death and life in vietnam

dawn reflections in da nangmy recent trip to Vietnam to visit family after my father-in-law’s passing afforded me a lot of time to think. Even while I was still there, I knew I wanted to share with the world reflections on the experience of losing a loved one across cultures, from a personal and a Baha’i perspective. as it turns out, I’ve actually got a lot of notes, so much so that it’d probably take way more effort than I can give at the moment to put it all into one big essay-type format. So I figure I’ll split it into a few posts, covering a few different—but very related—topics. These may change, but I figured people might like to know what I’m planning.

As noted, I expect these posts will come out every 3–4 days, as I have time to work on each of them (that said, the dates noted here are approximate).

Edit: All posts are now up (finally)!

though your heart is breaking

smile
traumatic things happen sometimes. shocking, distressing, heartbreaking and life-changing things.

Quynh’s dear father, a humble, steadfast believer who tirelessly served the Cause of Baha’u’llah in Vietnam for forty years, passed away at the end of August. it was an accident; no warning, nothing. the family was devastated, and remains so, although with around six weeks worth of coming terms with the reality of what’s happened, wounds are slowly beginning to heal—perhaps tears act as a soothing balm in this case.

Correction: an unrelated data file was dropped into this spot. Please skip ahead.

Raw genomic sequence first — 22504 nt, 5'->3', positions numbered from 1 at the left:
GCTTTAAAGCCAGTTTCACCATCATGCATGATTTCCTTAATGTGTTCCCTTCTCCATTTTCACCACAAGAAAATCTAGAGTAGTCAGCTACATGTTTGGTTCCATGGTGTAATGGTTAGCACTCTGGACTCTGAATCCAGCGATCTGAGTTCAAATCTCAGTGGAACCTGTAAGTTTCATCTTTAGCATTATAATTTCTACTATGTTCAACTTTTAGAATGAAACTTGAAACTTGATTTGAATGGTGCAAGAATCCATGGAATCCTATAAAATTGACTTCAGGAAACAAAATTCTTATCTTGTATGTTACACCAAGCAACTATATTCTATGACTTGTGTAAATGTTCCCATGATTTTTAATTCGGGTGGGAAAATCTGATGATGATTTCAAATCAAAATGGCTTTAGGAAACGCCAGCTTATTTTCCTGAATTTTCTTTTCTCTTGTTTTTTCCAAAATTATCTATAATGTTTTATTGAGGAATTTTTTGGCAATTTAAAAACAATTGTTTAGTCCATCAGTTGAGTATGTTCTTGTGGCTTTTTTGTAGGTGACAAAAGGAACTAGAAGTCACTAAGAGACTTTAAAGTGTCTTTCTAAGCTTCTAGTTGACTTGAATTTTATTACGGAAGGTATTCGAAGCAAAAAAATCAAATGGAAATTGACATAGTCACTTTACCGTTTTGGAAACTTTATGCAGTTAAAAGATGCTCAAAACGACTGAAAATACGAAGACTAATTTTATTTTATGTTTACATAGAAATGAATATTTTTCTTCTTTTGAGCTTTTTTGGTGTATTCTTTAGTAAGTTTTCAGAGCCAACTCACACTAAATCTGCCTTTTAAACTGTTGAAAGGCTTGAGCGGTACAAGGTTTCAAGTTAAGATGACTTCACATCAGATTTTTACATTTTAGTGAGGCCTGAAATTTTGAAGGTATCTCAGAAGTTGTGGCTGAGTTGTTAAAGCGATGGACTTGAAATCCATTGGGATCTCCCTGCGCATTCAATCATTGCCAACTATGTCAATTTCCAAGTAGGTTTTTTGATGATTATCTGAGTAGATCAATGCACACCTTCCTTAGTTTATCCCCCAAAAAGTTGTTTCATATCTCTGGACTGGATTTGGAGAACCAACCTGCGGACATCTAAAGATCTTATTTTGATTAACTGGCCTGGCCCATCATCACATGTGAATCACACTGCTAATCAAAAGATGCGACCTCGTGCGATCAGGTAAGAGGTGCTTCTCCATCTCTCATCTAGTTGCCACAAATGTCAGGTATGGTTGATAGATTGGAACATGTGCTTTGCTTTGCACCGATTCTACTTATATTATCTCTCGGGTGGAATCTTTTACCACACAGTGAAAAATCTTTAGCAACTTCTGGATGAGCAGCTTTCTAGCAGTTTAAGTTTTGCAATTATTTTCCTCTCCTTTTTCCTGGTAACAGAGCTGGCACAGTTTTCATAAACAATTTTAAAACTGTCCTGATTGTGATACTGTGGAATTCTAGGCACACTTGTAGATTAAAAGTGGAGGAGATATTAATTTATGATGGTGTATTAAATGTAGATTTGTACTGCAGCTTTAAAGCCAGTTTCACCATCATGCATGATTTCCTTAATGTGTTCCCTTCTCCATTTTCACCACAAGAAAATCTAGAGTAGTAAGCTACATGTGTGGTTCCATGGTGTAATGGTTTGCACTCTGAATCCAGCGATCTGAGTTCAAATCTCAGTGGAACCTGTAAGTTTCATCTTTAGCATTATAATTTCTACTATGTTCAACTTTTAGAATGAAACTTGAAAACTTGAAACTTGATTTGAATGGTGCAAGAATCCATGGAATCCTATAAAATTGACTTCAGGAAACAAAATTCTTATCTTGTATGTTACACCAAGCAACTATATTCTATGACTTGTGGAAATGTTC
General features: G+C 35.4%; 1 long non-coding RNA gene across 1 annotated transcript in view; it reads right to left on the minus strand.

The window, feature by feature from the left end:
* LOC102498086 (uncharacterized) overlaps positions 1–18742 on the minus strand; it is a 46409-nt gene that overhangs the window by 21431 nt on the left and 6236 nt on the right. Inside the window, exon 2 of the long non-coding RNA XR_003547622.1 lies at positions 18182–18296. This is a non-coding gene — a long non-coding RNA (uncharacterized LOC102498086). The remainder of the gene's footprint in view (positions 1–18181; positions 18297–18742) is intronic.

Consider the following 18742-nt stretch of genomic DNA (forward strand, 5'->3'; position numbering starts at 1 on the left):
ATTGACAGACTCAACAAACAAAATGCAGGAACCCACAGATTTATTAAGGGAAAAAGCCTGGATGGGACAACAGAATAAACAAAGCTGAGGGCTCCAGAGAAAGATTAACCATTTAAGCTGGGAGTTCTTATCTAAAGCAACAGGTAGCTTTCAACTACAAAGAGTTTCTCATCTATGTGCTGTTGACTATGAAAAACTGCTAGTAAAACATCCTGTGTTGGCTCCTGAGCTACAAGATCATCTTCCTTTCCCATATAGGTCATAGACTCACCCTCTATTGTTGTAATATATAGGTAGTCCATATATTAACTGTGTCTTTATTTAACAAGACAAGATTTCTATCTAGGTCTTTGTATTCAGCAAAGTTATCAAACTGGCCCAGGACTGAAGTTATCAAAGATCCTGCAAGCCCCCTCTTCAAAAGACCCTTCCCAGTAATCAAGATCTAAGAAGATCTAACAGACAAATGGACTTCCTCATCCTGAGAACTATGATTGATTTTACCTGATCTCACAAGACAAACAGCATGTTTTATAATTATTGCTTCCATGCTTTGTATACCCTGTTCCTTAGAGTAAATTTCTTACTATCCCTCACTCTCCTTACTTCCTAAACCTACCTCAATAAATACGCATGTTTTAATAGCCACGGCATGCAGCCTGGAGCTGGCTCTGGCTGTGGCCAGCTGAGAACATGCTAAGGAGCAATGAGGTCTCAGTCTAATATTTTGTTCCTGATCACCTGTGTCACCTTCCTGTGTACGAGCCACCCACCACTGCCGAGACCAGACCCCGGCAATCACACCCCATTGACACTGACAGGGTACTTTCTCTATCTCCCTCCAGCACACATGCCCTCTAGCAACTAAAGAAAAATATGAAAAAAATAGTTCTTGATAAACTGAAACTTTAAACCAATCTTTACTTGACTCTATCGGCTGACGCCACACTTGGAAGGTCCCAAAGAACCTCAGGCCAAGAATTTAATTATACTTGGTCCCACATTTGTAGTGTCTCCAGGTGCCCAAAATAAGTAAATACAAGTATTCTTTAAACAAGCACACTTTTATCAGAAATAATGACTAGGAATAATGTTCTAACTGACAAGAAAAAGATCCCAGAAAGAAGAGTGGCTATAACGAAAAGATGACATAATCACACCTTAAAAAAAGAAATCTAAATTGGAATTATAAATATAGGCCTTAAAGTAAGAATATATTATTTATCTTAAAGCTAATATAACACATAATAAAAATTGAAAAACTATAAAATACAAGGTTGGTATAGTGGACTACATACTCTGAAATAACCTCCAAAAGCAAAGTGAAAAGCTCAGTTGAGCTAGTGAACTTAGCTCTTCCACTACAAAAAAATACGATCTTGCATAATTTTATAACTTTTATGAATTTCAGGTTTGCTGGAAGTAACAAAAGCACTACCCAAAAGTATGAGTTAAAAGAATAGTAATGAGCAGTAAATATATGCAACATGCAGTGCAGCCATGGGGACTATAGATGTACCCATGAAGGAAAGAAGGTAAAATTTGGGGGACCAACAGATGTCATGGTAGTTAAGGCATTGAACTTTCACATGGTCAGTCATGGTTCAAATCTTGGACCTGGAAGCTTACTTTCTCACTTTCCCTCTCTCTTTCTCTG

I’ve been in Vietnam since September 5th, or around two weeks after his passing, most of that time in Da Nang with Quynh’s mother, who’s taken her husband’s death the hardest. Part of my time is taken up with remote work for the Conference Board (a very positive arrangement that’s been working marvelously so far), and the rest with hanging being a good Vietnamese son-in-law—preparing rice for lunch, taking out the garbage, folding laundry, fetching things from nearby shops, doing odd jobs around the house, and keeping incense burning at the family shrine. I make sure to stay nearby in case Quynh’s mother needs anything, and I keep an eye open to make sure she’s not starting to sink into depression, which was common for the first while after I arrived. A 100-day period of mourning is common when a close family member passes away, and Hai (Quynh’s father) was very highly respected and very much loved by a vast group of friends and extended family. The hurt runs deep. I’m at a loss sometimes, because my command of Vietnamese isn’t good enough to express how I feel, or offer significant words of comfort. But I try my best, speak slowly when I need to, and things seem to work out.